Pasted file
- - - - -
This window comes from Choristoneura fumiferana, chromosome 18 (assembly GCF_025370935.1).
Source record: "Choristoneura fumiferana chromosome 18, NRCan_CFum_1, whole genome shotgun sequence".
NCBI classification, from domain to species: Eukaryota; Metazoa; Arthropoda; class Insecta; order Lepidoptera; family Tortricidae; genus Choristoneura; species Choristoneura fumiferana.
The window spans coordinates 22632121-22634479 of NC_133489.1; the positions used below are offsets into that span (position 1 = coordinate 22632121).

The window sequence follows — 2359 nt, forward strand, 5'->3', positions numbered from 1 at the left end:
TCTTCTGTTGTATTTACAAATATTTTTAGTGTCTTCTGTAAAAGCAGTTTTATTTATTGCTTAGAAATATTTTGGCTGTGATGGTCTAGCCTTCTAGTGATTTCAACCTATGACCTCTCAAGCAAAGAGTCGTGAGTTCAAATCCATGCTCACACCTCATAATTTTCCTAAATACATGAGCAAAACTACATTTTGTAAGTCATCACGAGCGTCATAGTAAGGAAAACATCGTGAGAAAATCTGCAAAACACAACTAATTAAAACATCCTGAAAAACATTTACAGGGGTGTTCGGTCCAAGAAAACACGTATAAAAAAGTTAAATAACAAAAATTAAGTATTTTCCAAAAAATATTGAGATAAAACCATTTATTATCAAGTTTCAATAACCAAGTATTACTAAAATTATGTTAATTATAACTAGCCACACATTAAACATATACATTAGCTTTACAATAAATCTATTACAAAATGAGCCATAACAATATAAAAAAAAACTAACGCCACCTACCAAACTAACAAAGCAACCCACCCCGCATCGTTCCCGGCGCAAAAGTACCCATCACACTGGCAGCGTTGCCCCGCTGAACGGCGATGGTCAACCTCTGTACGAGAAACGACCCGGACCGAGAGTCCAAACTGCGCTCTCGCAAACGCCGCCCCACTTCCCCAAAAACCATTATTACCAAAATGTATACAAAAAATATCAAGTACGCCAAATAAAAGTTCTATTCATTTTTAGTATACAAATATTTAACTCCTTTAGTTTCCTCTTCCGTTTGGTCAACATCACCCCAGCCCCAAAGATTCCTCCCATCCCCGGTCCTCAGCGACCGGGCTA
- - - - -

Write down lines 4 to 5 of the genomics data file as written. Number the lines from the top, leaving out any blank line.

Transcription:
The window spans coordinates 22632121-22634479 of NC_133489.1; the positions used below are offsets into that span (position 1 = coordinate 22632121).

The window sequence follows — 2359 nt, forward strand, 5'->3', positions numbered from 1 at the left end: